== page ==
This week has been pretty crazy down in San Diego with the out of control wild fires. What this mean in climbing terms is no time outside for cardio and no going to the gym. I usually bike to work and because of air quality issues I have been quite hesitant. I may try it out tomorrow since the wind has been calming down but we will see. The climbing gym has been closed the last two days and we will see if it is open tonight.
What this means for me is that I forcibly got a bunch of rest. While I don’t like to take so many days off from climbing I think it has been really good for my finger. I have had some minor tendon pain that occasionally was a bit intense. This has been an injury that is usually solved with tape. It gives me little pain while climbing and is tender afterwards. A bit of massage and stretching help a lot and this injury doesn’t really affect my climbing.
About a year and a half ago in March of 2005 I dislocated my right shoulder at a climbing comp. I was on some thuggy boulder problem and was doing the typical cut feet campus beta. I was not working on technique I was just trying to get it done. I hit the next hold with my left hand but in that instant I felt my right shoulder lift out of its socket. I jumped down and walked out of the cave with my right hand in the air. It felt weird but not very painful. I moved my arm around a bit and it popped right back into the socket, lucky me. I had what is considered a subluxation and I was pretty lucky.
This injury put me out of climbing for the next few months and really changed my attitude towards how I climbed. In the past I was a very dynamic climber and didn’t really consider movement very carefully. I had learned how to propel my body in the right directions and to pull really hard. As well my training was to get huge forearms and be strong, not at all considering that I would need muscular balance.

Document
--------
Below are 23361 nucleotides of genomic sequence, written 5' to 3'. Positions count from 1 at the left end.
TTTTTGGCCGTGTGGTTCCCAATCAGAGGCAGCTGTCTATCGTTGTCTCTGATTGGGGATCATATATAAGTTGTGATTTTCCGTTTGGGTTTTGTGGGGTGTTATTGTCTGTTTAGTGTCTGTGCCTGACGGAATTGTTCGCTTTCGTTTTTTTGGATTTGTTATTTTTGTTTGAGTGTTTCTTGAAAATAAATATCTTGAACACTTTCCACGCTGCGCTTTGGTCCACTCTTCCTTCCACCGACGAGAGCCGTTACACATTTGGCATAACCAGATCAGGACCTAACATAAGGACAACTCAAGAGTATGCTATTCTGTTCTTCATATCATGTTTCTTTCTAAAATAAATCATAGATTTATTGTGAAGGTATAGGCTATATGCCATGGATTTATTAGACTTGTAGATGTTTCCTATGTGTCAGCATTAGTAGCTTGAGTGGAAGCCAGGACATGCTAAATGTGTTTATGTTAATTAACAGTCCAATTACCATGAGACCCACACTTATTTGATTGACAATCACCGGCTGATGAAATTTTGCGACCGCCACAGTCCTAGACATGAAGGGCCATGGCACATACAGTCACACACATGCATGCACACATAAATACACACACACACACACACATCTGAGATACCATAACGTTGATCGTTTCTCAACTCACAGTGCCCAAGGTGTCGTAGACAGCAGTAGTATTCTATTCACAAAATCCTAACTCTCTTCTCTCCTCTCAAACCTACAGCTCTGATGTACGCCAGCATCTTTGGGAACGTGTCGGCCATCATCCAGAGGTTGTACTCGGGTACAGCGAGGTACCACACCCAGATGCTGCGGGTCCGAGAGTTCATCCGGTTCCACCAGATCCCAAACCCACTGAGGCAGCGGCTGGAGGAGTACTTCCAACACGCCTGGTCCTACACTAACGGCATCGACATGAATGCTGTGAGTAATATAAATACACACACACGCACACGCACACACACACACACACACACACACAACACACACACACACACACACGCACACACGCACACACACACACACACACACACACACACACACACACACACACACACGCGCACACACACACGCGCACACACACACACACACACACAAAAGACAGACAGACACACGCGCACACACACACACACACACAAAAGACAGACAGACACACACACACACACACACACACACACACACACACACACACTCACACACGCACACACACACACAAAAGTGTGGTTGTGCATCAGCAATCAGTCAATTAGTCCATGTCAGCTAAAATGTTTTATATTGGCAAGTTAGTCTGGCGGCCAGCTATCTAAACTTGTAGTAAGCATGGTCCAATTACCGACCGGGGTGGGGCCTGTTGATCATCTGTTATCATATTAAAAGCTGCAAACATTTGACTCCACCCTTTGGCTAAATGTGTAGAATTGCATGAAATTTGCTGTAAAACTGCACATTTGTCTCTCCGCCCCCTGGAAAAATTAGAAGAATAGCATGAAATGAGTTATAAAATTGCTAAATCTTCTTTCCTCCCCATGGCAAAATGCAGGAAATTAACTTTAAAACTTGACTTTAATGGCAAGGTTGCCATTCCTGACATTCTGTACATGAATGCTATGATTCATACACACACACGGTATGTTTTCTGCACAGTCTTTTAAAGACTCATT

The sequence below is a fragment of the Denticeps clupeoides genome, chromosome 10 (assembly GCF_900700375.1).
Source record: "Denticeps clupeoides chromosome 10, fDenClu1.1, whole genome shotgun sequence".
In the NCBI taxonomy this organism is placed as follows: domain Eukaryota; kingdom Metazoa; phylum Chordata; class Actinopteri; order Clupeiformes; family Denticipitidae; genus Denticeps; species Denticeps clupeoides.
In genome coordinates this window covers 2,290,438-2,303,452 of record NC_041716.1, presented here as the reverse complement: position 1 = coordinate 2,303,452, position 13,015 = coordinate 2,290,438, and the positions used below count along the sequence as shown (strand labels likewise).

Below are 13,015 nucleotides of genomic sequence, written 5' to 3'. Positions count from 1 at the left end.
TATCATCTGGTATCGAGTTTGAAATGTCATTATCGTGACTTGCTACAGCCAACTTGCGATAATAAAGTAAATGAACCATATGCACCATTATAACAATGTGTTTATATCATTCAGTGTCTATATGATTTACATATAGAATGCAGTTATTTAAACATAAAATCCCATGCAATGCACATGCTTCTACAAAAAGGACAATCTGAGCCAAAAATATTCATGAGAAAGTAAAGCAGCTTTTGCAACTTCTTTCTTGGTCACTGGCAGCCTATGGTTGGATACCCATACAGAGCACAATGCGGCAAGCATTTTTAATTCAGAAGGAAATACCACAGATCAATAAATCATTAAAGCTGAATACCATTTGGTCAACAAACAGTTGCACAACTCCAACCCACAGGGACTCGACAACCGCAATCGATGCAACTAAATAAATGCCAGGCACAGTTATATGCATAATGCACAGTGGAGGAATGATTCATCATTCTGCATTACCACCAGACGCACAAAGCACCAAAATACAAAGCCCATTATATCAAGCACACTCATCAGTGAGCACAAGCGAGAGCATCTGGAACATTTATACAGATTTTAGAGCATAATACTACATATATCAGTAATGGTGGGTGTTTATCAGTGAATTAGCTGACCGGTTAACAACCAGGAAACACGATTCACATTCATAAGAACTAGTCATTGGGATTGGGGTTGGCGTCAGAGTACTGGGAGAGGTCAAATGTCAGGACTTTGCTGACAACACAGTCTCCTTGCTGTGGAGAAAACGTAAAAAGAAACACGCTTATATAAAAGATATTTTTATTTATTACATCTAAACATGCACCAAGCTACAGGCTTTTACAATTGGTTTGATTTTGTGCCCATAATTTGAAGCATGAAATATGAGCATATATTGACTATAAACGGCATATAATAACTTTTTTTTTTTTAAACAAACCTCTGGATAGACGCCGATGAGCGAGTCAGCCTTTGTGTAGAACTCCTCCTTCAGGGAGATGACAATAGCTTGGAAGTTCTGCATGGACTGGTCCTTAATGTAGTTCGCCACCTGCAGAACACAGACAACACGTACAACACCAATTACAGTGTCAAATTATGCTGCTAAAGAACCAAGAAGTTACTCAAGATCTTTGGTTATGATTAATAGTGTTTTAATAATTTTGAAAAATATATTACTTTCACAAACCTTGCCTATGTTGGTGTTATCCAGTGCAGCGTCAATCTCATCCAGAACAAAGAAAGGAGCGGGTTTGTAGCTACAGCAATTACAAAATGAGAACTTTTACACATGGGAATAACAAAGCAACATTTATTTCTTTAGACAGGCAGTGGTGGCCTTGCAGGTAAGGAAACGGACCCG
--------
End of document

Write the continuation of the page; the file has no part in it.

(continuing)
As Lynn notes it is important to pay attention to our bodies and make sure to develop them correctly. Personally I need to make sure that I get the proper amount of sleep and adequate days off between hard climbing days or workouts. After injuring my shoulder I had to make sure to pay lots of attention so that I did not re injure it. My doctor told me that if I could keep from dislocating it again for the next few years the likelihood of a complete recovery would be much better. I started physical therapy and after the sessions I would ice and massage my shoulder. It was amazing to see how weak my shoulders really were and how much I how little weight I could lift.
In addition to more cross training I am constantly trying to learn how to move better. I have been inspired by a lot of the blogs that Lynn Hill has written lately. This one on prevention really strikes true because I know campusing that boulder problem led to the dislocation of my shoulder. As well, as she notes, staying injury free is really key to continued improvement. How can a climb expect to climb more routes if they are nursing old injuries?
Having hurt my shoulder has led me to climbing in a new style. While some times I am more hesitant I am climbing stronger now than I was before my injury. I have to step away from certain routes and problems because of reachy or dangerous moves but I still have plenty of things to climb. In terms of climbing harder and more routes I am constantly looking to improve my technique. By climbing more I have been increasing my move vocabulary but I want to keep learning. This blog about visualization is pretty cool since I am not that much in touch with my body yet. I still am struggling with how to do some of the moves that I am already familiar with.
Hopefully in the future I can learn how to better listen to my body and how to use it while climbing. Currently I pre-visualize sequences, foot positions and which ways my hips point. Taking this a step further to examine forces and where my center of gravity is may allow me to climb routes while expending less energy and using smaller holds. It will be exciting to try these techniques out next time I am at the crag.